Guided Imagery and Meditation

Guided Imagery and Meditation

Guided imagery is an example of the mind/body/spirit connection used for healing. It utilizes a human’s natural ability through their power of imagination. There are many different forms of imagery: patients may visit imaginary places, examine different issues in their life and come in contact with variety of forces moving in their body and soul. Imagery has been used for millennia by religions and spiritual movements – it is a part of our every day life.

Quite often, we confuse reality with our imagination as our body will frequently responds to imagination as if it was reality. A simple experiment can illustrate this. Imagine holding a lemon in your hand: looking at it, smelling it and touching it. Now imagine cutting this lemon and tasting it. You may suddenly find your mouth full of saliva even though there never was any actual lemon. You body simply responded to your imagination as if it was reality.

Imagery allows us to access the deeply hidden closets of our unconsciousness. It requires only openness and curiosity from the patient. The imagery is easily provided by the patient’s mind.

One of the easiest ways to produce imagery is by just guiding a client through a variety of healing places. If there was a conflict, I help them imagine facing the person they had the conflict with. The possibilities are endless but a therapist can only take a patient as far as their imagination can go.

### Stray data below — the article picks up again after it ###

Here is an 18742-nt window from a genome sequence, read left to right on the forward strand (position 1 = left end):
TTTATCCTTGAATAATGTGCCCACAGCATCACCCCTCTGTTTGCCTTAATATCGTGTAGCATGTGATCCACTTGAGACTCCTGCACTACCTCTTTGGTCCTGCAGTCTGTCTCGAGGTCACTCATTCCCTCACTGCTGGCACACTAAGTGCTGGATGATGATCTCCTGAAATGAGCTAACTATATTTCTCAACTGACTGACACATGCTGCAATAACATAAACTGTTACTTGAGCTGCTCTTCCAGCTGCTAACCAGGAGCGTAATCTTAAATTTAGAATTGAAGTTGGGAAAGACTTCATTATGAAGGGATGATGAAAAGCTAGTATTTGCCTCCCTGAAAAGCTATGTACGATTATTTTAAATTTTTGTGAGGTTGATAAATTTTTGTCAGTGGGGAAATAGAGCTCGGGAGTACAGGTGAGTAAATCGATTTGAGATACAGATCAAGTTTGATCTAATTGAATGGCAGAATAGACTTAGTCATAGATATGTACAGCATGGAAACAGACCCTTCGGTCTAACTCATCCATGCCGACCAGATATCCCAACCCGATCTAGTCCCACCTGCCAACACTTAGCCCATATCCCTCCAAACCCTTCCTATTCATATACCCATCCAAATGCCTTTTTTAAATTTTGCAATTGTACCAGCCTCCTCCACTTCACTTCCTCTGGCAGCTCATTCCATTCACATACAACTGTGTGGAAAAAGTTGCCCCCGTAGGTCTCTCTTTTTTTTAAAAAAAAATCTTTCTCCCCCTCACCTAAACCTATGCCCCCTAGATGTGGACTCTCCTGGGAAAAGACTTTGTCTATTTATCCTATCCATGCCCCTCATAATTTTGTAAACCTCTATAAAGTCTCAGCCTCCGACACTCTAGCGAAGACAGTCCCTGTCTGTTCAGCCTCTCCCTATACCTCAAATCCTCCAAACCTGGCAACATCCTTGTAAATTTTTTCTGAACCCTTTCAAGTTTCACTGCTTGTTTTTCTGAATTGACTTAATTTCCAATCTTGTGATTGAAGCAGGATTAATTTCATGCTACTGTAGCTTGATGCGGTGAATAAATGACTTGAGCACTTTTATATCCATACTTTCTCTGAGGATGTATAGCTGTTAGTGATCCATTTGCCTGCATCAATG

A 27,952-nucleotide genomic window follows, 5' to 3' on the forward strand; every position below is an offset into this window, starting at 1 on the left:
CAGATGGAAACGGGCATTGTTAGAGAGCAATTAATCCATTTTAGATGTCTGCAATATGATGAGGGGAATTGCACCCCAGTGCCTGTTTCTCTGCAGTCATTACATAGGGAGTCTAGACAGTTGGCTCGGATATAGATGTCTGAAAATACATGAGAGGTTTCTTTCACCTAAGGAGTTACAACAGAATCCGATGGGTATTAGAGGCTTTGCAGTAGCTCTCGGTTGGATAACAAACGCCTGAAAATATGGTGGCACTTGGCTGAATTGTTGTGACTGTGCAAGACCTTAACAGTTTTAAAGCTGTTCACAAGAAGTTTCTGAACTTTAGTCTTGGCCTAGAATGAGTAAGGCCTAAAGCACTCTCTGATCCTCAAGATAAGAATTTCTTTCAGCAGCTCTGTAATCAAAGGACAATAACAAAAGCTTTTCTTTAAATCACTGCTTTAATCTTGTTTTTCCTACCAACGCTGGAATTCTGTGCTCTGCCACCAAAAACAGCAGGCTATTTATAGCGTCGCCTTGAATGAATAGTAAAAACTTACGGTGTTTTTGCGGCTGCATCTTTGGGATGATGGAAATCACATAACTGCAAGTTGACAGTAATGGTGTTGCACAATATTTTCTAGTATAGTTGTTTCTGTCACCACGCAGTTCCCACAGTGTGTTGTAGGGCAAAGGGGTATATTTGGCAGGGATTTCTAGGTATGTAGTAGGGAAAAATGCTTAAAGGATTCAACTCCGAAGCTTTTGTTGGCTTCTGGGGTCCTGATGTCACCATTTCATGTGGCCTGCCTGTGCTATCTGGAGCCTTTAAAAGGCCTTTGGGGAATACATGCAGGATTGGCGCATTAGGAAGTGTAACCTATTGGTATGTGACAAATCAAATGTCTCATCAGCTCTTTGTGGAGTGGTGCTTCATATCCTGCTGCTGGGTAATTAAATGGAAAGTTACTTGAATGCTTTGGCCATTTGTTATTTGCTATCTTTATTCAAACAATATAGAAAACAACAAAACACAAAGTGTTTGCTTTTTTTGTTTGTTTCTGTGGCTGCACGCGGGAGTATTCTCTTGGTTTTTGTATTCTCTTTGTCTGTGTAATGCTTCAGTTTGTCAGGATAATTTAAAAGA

I use a variety of imaginary techniques and they have been an invaluable part of my practice. Often, a patient may not feel comfortable initially or may be threatened by the images they come in contact with. It is important to use imagery gradually and go only as far as the patient is ready to go.

Imagery allows one to transcend time. An adult man may suddenly see his father as he did when he was a little boy. The great thing about imagery is that it is a patient who does all the work – I am just a fascinated observer sitting next to them. I never know what will happen and where it will bring us. Still, in my experience, it is the safest method around.

Since I learnt the Systemic Family Constellation approach, it has enhanced my practice of guided imagery. Now, imagery is more often an interactive, exciting process where the alive and the dead can interact with the patient. It has become a truly healing tool.

Following a session I usually give a patient an assignment to draw, write or do some other exercise. It helps them become a healer for themselves.


Meditation – has been used for centuries by many different cultures, spiritual and religious movements. The scientific community is finally paying attention to this time proven technique, recognizing its unique effectiveness in healing multiple emotional, spiritual and psychiatric conditions, as well as in facilitating self-care and balance. It gives a client an opportunity to be his own healer. There are many ways to learn meditation, from listening to cassettes to attending courses, during the office visit or biofeedback session. Simple meditation techniques can be easy to learn and practice.


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